Everyone recognized with profound gratitude that Bill was a hero—he selflessly gave his life so his family would survive. As time went by, his family continued to honor Bill’s memory and his sacrifice. Every Memorial Day, the family would visit his gravesite together. As Bill’s siblings grew up and had children of their own, their children learned that if it hadn’t been for Bill, their parents would not be alive—and neither would they.  

Many years later, on one particular Memorial Day, the whole family was gathered at the graveside. Bill’s father and mother and siblings still remembered the terrible cost of Bill’s sacrifice on their behalf and were reflective while standing at his grave. But the grandchildren saw Memorial Day mostly as a time to get together with extended family and socialize. On this particular day, as the family met, the teenagers were chatting and playing around with each other. They actually grew loud and boisterous. Two of the cousins began to tussle right on the grave. Three other cousins giggled and chattered while leaning against Bill’s tombstone. And the younger children were running around all over the place, having a great time. (Adapted from Carl H. Jacobs, 1962, While of These Emblems, Salt Lake City: Deseret Book)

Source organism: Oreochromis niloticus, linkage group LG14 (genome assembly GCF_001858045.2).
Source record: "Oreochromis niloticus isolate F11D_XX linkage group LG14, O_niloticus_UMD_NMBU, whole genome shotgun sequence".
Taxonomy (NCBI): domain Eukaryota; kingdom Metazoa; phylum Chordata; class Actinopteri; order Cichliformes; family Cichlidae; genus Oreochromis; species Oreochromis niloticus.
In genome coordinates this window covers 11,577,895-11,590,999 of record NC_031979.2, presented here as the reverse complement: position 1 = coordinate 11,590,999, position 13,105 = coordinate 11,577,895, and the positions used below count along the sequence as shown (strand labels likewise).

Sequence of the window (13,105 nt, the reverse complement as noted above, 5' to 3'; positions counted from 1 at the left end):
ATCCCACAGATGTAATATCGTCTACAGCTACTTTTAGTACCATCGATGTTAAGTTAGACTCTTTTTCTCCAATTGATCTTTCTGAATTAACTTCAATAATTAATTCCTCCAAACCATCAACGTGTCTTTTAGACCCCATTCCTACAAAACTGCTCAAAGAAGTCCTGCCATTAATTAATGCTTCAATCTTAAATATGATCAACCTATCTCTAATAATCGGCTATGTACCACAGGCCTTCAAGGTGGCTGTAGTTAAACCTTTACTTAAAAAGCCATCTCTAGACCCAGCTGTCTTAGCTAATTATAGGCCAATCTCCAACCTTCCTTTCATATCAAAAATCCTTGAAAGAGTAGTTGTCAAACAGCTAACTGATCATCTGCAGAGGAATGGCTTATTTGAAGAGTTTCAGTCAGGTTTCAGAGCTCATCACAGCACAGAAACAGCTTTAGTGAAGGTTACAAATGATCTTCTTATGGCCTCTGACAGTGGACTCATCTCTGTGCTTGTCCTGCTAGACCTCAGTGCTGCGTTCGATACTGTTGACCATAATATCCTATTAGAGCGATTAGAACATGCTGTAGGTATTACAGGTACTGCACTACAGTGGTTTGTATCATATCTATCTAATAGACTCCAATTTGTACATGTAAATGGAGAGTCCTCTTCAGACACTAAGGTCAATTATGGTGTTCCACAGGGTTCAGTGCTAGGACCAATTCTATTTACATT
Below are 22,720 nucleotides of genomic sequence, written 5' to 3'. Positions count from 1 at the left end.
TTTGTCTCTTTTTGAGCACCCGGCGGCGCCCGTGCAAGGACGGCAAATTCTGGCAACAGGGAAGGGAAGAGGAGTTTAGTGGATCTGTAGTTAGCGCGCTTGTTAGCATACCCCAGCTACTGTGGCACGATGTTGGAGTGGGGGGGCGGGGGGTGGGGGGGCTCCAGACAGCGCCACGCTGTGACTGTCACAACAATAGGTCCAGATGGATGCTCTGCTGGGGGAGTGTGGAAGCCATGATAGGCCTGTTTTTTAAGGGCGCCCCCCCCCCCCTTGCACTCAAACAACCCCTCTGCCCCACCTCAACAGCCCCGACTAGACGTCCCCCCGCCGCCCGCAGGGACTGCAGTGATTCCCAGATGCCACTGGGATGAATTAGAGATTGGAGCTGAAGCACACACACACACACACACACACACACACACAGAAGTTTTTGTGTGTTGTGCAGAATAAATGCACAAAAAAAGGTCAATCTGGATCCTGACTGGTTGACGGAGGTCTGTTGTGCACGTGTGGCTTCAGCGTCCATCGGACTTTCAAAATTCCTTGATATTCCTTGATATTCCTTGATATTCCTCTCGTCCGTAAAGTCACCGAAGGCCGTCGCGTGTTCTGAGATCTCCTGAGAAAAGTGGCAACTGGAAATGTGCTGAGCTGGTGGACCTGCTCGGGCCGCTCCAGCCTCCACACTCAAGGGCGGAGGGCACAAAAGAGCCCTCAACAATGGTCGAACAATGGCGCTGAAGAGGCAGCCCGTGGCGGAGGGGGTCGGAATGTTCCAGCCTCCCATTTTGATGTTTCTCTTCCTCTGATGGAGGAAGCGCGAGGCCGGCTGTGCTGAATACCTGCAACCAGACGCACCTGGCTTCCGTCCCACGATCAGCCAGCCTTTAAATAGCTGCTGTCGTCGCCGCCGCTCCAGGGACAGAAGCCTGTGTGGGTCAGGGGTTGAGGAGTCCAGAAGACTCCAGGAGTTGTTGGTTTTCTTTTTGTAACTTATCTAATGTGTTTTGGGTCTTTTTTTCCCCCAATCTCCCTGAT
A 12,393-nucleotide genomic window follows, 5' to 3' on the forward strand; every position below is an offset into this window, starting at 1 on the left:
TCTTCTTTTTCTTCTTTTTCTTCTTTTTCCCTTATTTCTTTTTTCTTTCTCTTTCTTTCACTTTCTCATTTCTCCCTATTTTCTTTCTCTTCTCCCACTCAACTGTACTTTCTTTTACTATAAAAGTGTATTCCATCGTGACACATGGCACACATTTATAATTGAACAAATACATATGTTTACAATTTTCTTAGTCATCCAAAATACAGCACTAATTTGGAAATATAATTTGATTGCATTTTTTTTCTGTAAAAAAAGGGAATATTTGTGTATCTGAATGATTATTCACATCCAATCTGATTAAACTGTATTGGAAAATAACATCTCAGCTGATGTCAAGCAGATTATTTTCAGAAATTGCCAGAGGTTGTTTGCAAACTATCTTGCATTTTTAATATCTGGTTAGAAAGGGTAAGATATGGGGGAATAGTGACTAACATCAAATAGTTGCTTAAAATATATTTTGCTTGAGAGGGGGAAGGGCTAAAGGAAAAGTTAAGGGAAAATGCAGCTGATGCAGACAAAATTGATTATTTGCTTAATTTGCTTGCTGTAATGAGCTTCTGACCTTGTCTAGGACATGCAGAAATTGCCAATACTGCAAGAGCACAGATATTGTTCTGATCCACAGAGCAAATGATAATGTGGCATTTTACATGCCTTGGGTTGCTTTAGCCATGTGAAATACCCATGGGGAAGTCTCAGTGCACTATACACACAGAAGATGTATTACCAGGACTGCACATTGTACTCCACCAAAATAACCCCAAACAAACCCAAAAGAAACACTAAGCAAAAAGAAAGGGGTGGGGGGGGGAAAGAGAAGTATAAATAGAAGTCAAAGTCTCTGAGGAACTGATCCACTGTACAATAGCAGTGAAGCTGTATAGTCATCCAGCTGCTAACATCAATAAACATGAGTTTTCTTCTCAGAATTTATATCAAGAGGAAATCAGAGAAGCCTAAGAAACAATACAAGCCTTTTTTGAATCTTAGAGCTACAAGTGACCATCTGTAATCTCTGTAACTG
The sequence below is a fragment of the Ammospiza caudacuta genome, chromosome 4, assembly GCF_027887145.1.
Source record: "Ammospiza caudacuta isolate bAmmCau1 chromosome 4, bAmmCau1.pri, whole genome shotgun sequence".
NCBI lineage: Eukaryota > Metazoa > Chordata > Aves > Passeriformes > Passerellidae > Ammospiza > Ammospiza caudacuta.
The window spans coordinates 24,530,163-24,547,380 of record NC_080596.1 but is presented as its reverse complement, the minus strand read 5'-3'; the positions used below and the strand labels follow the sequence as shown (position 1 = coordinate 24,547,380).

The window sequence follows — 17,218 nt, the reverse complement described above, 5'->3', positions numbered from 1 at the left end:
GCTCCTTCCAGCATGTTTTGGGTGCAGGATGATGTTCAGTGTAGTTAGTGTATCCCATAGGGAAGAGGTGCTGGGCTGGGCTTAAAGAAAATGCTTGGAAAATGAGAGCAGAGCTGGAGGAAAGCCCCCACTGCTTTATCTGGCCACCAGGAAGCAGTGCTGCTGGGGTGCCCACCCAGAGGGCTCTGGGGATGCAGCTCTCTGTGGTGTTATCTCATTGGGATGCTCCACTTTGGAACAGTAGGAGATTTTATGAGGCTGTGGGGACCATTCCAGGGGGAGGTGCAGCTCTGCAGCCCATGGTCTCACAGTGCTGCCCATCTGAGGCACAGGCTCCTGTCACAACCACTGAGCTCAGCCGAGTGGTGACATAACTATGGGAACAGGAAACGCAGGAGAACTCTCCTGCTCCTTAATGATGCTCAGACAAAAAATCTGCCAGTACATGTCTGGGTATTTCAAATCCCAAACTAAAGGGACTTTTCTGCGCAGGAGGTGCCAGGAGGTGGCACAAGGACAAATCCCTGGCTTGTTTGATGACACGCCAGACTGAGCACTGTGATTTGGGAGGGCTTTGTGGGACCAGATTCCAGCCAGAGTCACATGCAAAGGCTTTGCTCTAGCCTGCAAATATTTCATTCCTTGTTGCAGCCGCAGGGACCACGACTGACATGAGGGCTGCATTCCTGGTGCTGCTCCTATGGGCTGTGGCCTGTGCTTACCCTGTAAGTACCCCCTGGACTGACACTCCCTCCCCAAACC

This story serves as a parable related to another story of rescue. It invites each of us to think about how we honor and remember the One who didn’t hesitate to sacrifice Himself on our behalf —Our Savior Jesus Christ. Like Bill’s family members, we all know the story of what Jesus did for us. But have we, like Bill’s nieces and nephews, drifted in our gratitude for His sacrifice?

As time passes, it is easy to be lured into thoughtless indifference like Bill’s nieces and nephews. For the older relatives, there was a purpose to Memorial Day—to remember Bill, to honor him, and to feel connected with him. To the nieces and nephews, it began to turn into merely a social gathering–something they did on a particular day when the family got together. The sacred and poignant purpose for them was lost.

There is the risk of us sliding towards viewing daily prayer and weekly attendance at Sacrament Meeting as “events” based upon timing. “It’s bedtime, so I kneel and pray.” “It’s Sunday, so I go to church.”  We don’t always feel the sacredness of connecting with Jesus, our Rescuer.   

How do we keep that sense of sacredness? How do we welcome and honor Christ more fully in all parts of our daily lives? How do we engage in daily repentance, not with reluctance, but with joy that He can renew us and point us in a holier direction? How do we come to truly know and trust the love that the Savior offers us?  

We can come humbly and gratefully to every encounter with Jesus. We can read the scriptures looking for His love, goodness, and guidance. We can meet Him in prayer filled with gratitude. We can approach the sacrament table mindful of His total sacrifice to rescue us from fallenness. May we always remember His perfect act of devotion that opens the gates of eternal life to us.